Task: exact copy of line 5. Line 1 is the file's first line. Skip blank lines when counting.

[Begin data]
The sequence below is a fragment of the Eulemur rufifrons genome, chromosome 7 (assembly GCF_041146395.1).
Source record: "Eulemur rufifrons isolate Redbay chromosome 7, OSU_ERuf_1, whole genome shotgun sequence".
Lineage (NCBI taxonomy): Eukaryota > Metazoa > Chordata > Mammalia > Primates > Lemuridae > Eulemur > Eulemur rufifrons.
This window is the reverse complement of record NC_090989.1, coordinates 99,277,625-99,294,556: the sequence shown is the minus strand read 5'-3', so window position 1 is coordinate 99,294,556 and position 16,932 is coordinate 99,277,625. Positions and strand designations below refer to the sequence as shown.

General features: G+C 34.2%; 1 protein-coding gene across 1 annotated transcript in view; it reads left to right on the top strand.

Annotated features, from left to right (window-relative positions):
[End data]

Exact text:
General features: G+C 34.2%; 1 protein-coding gene across 1 annotated transcript in view; it reads left to right on the top strand.